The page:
Smartphone and Surveillance Technology Helps Catch Serial Bombers

It took authorities 17 years to find the Unabomber. It took them 19 days to find the Austin bomber. The difference largely boiled down to technology. Smartphones and surveillance cameras played an instrumental role in tracking down Mark Anthony Conditt, who officials said was responsible for the string of attacks this month that terrorized Austin, Texas.

He was seen on video in two FedEx package shops. Authorities identified cellphone data that placed him at the site of the explosions. They tracked his internet searches and receipts. On Wednesday, authorities followed him from his motel, where he ultimately pulled over and blew himself up in his car.

Such technology wasn't around when the Unabomber, Ted Kaczynski, was sending his bombs through the mail between 1978 and 1995. Ironically -- today at least -- his bombings, which killed three people and injured more than 20, were intended as a protest against technology.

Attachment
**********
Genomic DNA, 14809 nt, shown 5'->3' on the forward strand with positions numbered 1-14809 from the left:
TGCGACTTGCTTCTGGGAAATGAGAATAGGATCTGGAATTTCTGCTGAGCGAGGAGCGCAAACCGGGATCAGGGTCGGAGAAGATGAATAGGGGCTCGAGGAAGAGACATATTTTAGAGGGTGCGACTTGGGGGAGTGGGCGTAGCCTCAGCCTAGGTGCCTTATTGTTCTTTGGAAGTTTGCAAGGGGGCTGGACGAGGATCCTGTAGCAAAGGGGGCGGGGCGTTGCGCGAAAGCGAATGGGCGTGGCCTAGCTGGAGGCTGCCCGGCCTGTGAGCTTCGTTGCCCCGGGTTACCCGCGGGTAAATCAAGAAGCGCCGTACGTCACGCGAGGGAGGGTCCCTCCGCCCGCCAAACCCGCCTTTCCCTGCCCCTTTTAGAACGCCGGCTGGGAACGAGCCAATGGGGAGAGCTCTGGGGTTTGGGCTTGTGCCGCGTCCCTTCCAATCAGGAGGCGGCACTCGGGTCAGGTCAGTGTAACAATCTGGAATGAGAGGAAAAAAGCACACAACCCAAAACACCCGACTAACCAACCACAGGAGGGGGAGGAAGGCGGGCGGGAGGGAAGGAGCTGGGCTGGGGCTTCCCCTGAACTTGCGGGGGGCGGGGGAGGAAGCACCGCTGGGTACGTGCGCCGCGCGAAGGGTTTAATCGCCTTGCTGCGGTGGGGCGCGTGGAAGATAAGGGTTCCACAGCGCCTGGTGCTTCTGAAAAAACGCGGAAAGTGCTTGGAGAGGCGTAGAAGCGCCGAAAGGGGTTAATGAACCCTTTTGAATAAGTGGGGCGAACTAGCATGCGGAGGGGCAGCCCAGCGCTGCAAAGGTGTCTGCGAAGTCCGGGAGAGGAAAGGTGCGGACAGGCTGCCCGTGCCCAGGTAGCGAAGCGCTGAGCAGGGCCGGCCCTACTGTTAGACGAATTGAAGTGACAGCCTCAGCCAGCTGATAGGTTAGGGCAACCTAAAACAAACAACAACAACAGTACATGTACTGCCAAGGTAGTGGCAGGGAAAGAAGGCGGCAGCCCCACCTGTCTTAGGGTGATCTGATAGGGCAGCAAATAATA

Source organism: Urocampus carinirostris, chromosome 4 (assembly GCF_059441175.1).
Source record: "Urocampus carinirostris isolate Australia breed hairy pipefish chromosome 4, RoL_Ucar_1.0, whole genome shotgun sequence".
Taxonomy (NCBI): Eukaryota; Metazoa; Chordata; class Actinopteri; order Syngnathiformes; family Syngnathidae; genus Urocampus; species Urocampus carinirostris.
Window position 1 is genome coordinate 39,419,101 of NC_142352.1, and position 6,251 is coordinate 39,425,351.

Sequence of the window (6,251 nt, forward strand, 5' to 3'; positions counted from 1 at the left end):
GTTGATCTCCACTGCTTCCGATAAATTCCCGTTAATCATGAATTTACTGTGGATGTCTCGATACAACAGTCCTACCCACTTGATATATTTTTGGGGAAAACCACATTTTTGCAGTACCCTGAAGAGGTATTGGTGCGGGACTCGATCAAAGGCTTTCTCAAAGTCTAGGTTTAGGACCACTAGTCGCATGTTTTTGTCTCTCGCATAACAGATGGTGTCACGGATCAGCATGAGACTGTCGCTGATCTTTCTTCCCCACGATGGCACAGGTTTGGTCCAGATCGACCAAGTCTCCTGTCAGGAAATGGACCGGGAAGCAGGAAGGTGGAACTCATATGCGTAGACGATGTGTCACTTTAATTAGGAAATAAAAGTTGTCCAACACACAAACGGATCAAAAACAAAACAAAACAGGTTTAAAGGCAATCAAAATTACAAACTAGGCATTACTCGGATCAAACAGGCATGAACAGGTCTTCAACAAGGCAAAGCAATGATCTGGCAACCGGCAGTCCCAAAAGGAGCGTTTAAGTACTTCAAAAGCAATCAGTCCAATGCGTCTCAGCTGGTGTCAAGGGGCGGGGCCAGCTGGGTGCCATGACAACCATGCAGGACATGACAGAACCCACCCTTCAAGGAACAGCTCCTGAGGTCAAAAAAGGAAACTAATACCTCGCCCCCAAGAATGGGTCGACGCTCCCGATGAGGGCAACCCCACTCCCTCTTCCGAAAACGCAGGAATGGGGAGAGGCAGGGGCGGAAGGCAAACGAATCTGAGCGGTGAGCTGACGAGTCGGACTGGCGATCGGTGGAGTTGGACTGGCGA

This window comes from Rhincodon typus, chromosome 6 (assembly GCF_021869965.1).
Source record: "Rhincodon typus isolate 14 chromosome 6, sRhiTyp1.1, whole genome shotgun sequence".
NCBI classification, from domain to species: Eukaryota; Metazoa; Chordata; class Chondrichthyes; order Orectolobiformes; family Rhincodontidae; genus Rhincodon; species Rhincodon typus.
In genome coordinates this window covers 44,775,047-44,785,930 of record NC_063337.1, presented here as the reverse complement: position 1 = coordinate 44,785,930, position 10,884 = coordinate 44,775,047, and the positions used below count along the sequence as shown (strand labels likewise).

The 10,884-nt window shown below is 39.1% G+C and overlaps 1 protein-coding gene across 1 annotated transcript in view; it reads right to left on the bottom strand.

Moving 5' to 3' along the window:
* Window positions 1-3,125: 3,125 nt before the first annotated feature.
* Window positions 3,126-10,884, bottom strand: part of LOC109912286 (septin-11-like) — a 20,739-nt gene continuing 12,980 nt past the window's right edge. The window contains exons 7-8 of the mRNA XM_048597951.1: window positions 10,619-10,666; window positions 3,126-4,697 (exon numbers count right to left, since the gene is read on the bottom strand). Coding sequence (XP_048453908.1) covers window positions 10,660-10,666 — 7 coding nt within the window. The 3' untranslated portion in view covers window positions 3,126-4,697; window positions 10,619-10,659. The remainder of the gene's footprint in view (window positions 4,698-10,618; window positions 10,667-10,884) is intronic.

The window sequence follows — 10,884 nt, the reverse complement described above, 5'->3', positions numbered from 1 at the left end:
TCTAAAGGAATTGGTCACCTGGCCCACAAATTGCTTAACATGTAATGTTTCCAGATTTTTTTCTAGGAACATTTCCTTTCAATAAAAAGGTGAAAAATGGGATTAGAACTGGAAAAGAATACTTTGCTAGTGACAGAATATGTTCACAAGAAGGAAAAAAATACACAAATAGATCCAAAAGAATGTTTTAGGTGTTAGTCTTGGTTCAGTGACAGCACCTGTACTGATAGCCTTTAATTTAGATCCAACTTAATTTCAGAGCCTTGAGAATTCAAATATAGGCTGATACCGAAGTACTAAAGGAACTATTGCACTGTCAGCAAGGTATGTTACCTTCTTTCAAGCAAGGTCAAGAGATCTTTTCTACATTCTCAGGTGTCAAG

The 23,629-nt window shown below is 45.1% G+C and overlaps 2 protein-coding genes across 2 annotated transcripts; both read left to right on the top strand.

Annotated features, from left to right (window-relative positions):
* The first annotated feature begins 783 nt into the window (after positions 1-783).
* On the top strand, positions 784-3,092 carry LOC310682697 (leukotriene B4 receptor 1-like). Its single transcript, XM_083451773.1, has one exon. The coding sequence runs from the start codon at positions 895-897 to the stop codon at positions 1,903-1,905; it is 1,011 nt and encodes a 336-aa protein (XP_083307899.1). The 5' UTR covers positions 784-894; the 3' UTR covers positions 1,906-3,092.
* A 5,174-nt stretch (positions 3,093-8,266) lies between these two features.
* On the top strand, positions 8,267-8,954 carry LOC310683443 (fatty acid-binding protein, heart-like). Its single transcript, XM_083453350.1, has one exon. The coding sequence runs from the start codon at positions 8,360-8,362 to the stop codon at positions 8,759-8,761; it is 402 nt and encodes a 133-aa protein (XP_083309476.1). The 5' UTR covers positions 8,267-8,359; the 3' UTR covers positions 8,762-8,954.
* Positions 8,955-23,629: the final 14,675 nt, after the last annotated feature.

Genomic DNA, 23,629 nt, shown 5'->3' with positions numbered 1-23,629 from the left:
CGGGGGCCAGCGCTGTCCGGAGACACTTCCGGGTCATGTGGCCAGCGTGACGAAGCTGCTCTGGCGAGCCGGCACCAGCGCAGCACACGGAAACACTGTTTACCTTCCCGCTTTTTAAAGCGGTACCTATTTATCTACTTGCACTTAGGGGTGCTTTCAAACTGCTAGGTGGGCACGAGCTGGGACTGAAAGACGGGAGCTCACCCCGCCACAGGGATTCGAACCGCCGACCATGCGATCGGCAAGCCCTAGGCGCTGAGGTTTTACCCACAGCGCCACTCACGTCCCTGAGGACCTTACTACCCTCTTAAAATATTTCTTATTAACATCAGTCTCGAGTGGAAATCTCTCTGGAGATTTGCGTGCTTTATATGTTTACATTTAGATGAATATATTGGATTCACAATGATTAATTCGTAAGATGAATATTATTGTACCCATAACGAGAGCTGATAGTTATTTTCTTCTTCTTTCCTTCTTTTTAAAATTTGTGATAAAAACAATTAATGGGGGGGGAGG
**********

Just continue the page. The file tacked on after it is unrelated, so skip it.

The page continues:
Experts said what hasn't changed since those days is the key vulnerability of most bombers: a huge ego.

They will find a way to be visible, according to Mike Rustigan, a professor emeritus of criminal justice at San Jose State University.

"Given more people with smart phones and given there are surveillance cameras most everywhere, you would think they would have a deterrent effect," Rustigan said. "But the nature of these serial bombers -- like Ted Kaczynski -- is they think they can beat the system. It's their monstrous egos that enable them to feel they're above the law and they're the one who will never be caught."

But days after Timothy McVeigh blew up the federal building in Oklahoma City in 1995, Kaczynski delivered a bomb near Sacramento in what Rustigan characterized as a display of one-upmanship. Then Kaczynski demanded the New York Times and the Washington Post publish his 35,000-word manifesto -- which they...

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